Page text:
- Jonathan Majors, Zazie Beetz, Regina King, Idris Elba, LaKeith Stanfield
- Written by
- Jeymes Samuel, Boaz Yakin
- Directed by
- Jeymes Samuel
- Runtime 2h 19min
- Release Date November 3rd ,2021
I feel the need to preface this review with the fact that I love the Western as a genre. Due to that fact I tend to give them a bit more leeway than say Horror or Sci-Fi. While I love the classics like The Searchers I still yearly watch films like Silverado. Even non-traditional stuff films from the past decade like Rango, Cowboys & Aliens, Bone Tomahawk and even The Ballad of Buster Scruggs tend to hit me in the right way. I can always find something to appreciate about them. But my favorites seem to be when they shift ever so slightly from the norm, like what Tarantino has done with his last two Westerns or in Hell or High Water. Which is a film set in modern time but is without a doubt a genuine Western. Along with films like the ones mentioned above there is always a chunk of tales from the old west that are released and forgotten every year on direct to streaming. So with all that being said, you need to believe me when I say that The Harder They Fall is a damn good Western!
The Nat Love Gang led by Love (Jonathan Majors) make it point not to rob banks. Instead, they rob bank-robbers as they are making their getaway. As a duo of Love Gang: fast-talking quick-draw Jim Beckworth (RJ Cyler) and sure-shot Bill Pickett (Edi Gathegi) are robbing and killing the last of Red Hood Gang, they discover information that they need to get back to their leader Nat. It seems just when Nat Love has believed his life long quest for revenge is over, discovers that the last man on his list: Rufus Buck (Idris Elba) has been released from prison with help of his gang including Trudy Smith (Regina King) and Cherokee Bill (LaKeith Stanfield). So instead of settling down with his true love Mary Fields (Zazie Beetz) Nat rejoins his crew and followed by relentless Marshal Bass Reeves (Delroy Lindo) who is also on the trail of Buck as they head for a standoff in the town of Redwood.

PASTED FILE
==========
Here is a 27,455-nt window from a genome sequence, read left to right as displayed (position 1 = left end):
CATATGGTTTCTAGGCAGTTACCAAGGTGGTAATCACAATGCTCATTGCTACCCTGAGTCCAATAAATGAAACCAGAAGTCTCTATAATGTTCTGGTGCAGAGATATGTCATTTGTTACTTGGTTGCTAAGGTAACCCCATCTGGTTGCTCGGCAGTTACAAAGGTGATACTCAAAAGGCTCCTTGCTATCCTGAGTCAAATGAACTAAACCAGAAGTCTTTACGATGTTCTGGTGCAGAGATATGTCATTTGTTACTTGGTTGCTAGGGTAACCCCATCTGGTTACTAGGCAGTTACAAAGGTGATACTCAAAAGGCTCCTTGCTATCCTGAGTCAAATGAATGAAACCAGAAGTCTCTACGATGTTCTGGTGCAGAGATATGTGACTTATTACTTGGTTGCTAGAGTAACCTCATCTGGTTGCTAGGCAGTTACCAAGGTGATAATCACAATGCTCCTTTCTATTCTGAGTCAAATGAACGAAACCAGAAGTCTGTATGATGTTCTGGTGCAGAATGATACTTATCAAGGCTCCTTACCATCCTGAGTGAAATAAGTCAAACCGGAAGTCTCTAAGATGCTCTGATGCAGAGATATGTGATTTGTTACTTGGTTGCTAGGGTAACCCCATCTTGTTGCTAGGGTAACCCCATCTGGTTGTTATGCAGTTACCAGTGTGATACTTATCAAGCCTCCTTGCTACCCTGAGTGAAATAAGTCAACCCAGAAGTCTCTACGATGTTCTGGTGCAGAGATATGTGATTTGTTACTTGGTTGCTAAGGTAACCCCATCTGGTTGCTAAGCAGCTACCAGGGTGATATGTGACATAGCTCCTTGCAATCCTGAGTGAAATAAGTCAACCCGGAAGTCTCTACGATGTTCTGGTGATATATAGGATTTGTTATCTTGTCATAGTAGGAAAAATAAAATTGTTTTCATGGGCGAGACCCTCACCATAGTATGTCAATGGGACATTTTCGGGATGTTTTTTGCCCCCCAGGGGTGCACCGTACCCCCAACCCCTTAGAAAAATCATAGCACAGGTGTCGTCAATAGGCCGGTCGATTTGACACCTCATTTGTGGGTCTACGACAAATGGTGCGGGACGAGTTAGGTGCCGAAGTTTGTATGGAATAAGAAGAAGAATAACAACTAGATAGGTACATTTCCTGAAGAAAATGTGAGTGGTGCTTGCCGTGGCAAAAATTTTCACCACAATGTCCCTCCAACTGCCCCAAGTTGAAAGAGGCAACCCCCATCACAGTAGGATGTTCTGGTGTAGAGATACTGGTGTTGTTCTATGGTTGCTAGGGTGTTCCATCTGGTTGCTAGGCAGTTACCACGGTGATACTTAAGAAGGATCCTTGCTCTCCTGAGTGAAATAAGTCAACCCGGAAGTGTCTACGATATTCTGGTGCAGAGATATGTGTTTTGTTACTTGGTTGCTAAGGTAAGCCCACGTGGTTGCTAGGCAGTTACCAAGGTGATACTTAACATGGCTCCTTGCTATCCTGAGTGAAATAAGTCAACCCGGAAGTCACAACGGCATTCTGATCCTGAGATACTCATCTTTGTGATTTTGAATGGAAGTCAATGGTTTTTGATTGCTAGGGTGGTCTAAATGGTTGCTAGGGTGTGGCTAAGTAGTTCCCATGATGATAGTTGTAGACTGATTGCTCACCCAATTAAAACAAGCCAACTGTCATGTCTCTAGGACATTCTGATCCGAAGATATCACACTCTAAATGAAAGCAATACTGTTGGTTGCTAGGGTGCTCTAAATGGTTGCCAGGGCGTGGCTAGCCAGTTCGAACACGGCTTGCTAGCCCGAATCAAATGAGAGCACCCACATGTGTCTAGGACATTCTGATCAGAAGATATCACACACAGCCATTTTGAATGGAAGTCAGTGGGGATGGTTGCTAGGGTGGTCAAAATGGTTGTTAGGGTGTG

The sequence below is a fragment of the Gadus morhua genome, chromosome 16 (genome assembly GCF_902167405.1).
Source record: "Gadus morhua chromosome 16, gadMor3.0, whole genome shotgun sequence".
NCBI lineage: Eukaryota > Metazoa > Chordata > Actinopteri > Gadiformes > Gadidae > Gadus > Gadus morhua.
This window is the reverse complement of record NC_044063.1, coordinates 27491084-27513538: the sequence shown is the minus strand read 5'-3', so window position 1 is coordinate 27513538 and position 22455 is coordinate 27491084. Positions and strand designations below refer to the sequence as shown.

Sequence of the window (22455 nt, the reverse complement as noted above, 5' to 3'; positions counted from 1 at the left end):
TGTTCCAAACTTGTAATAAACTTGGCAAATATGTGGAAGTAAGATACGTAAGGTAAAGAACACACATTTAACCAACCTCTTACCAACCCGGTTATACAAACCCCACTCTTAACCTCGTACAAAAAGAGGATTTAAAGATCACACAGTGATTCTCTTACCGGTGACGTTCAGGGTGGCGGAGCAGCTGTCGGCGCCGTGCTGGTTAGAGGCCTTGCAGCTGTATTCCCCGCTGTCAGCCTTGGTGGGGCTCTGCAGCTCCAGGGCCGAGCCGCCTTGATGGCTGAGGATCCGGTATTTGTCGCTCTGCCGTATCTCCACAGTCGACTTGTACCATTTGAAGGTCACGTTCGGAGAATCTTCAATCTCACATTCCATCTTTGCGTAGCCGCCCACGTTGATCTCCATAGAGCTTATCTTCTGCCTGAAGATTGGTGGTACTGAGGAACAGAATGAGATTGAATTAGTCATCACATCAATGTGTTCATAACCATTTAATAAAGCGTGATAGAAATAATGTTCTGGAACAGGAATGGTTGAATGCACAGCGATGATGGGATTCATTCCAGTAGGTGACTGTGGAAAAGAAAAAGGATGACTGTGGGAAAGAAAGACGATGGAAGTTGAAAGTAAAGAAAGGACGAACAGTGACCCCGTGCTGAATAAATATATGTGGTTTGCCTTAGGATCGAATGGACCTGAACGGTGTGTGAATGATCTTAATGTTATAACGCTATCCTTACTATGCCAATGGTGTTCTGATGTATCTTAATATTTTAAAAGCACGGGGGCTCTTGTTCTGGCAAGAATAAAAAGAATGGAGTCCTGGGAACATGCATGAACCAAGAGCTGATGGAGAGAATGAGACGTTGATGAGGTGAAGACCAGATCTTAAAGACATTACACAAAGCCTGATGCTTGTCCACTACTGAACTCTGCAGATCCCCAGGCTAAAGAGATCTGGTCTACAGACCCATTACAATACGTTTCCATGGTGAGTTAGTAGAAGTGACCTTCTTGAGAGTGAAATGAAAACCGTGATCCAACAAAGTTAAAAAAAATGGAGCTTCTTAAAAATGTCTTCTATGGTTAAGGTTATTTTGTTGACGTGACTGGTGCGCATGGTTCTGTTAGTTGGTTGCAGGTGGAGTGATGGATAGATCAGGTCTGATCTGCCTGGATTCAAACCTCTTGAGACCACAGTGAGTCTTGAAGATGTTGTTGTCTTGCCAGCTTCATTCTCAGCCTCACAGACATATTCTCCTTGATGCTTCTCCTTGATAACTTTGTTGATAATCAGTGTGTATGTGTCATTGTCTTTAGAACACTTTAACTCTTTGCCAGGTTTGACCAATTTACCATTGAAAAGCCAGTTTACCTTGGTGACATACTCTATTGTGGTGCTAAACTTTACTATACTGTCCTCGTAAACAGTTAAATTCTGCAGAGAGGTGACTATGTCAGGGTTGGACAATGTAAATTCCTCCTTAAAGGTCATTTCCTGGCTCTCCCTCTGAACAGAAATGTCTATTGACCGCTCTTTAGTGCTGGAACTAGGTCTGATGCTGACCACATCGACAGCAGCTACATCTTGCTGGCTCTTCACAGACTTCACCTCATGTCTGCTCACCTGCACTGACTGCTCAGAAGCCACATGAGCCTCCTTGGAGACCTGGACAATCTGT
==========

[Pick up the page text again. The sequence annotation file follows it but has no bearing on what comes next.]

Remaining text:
Director Jeymes Samuel turns in a hyper-stylized and kinetic film that would fit right at home with a lot of modern action films. However this is a Western, which pushed his style to a whole other level. Even the opening credit sequence has a The Wild Wild West feel to it, and I’m not talking about the film, I mean the show which at its time was not a typical Western either. The dialogue by Samuel and veteran Boaz Yakin is playful and has no problem shifting from classic to modern speak and still making it all seem natural. All the actors bring their own flair with their performances like Regina King’s accent, Idris Elba using his face more than his words, and my favorite LaKeith Stanfield who commands the screen every single time he speaks, so much so I want to see a whole movie about Cherokee Bill. And as with every role, Jonathan Majors is proving time and again that he is a leading man. But the breakout star is Danielle Deadwyler as Cuffee who teeters the line of naive and hardcore making both believable.
There are a few moments that pull you out of the narrative, but when you see that dirt and dust kick up as some one hits the ground after being shot three times, you are right back in. The filmmakers know the troupes and fully display them here but still utilize contemporary techniques all showing their true love of the genre. By the time we reach the inevitable showdown/shootout it lives up to the expectation as we are thrown from fisticuffs to gun-duels to intense revelations all landing with the weight of a sure to be classic Western.